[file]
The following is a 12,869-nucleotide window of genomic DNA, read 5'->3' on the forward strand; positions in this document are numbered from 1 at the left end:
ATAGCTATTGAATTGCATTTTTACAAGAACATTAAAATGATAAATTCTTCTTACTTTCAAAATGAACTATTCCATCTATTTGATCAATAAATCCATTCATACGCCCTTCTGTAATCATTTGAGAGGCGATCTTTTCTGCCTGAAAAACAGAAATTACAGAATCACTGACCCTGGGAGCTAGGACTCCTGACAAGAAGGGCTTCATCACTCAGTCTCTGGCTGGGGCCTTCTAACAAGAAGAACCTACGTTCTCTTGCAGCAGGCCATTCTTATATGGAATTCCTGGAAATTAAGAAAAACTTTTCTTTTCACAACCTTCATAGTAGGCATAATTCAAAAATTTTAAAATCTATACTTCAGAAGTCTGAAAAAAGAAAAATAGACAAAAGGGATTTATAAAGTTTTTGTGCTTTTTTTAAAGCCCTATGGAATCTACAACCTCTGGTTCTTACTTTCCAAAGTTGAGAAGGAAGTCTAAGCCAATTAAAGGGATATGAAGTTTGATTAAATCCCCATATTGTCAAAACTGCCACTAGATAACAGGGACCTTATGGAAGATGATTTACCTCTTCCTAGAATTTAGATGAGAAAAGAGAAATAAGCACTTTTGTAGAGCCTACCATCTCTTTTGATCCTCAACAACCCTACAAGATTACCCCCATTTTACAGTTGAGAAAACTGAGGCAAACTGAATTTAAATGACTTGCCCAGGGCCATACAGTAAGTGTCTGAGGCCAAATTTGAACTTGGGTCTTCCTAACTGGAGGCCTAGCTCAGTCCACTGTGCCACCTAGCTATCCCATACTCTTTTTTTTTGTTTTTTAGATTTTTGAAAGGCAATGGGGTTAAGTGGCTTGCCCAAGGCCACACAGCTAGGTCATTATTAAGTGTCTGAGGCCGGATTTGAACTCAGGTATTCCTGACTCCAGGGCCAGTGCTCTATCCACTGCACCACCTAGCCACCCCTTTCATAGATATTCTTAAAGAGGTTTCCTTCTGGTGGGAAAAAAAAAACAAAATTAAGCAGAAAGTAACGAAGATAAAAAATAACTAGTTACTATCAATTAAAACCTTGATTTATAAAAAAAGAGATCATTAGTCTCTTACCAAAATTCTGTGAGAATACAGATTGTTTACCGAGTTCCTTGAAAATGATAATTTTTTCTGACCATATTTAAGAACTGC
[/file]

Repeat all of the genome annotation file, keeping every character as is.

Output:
The following is a 12,869-nucleotide window of genomic DNA, read 5'->3' on the forward strand; positions in this document are numbered from 1 at the left end:
ATAGCTATTGAATTGCATTTTTACAAGAACATTAAAATGATAAATTCTTCTTACTTTCAAAATGAACTATTCCATCTATTTGATCAATAAATCCATTCATACGCCCTTCTGTAATCATTTGAGAGGCGATCTTTTCTGCCTGAAAAACAGAAATTACAGAATCACTGACCCTGGGAGCTAGGACTCCTGACAAGAAGGGCTTCATCACTCAGTCTCTGGCTGGGGCCTTCTAACAAGAAGAACCTACGTTCTCTTGCAGCAGGCCATTCTTATATGGAATTCCTGGAAATTAAGAAAAACTTTTCTTTTCACAACCTTCATAGTAGGCATAATTCAAAAATTTTAAAATCTATACTTCAGAAGTCTGAAAAAAGAAAAATAGACAAAAGGGATTTATAAAGTTTTTGTGCTTTTTTTAAAGCCCTATGGAATCTACAACCTCTGGTTCTTACTTTCCAAAGTTGAGAAGGAAGTCTAAGCCAATTAAAGGGATATGAAGTTTGATTAAATCCCCATATTGTCAAAACTGCCACTAGATAACAGGGACCTTATGGAAGATGATTTACCTCTTCCTAGAATTTAGATGAGAAAAGAGAAATAAGCACTTTTGTAGAGCCTACCATCTCTTTTGATCCTCAACAACCCTACAAGATTACCCCCATTTTACAGTTGAGAAAACTGAGGCAAACTGAATTTAAATGACTTGCCCAGGGCCATACAGTAAGTGTCTGAGGCCAAATTTGAACTTGGGTCTTCCTAACTGGAGGCCTAGCTCAGTCCACTGTGCCACCTAGCTATCCCATACTCTTTTTTTTTGTTTTTTAGATTTTTGAAAGGCAATGGGGTTAAGTGGCTTGCCCAAGGCCACACAGCTAGGTCATTATTAAGTGTCTGAGGCCGGATTTGAACTCAGGTATTCCTGACTCCAGGGCCAGTGCTCTATCCACTGCACCACCTAGCCACCCCTTTCATAGATATTCTTAAAGAGGTTTCCTTCTGGTGGGAAAAAAAAAACAAAATTAAGCAGAAAGTAACGAAGATAAAAAATAACTAGTTACTATCAATTAAAACCTTGATTTATAAAAAAAGAGATCATTAGTCTCTTACCAAAATTCTGTGAGAATACAGATTGTTTACCGAGTTCCTTGAAAATGATAATTTTTTCTGACCATATTTAAGAACTGC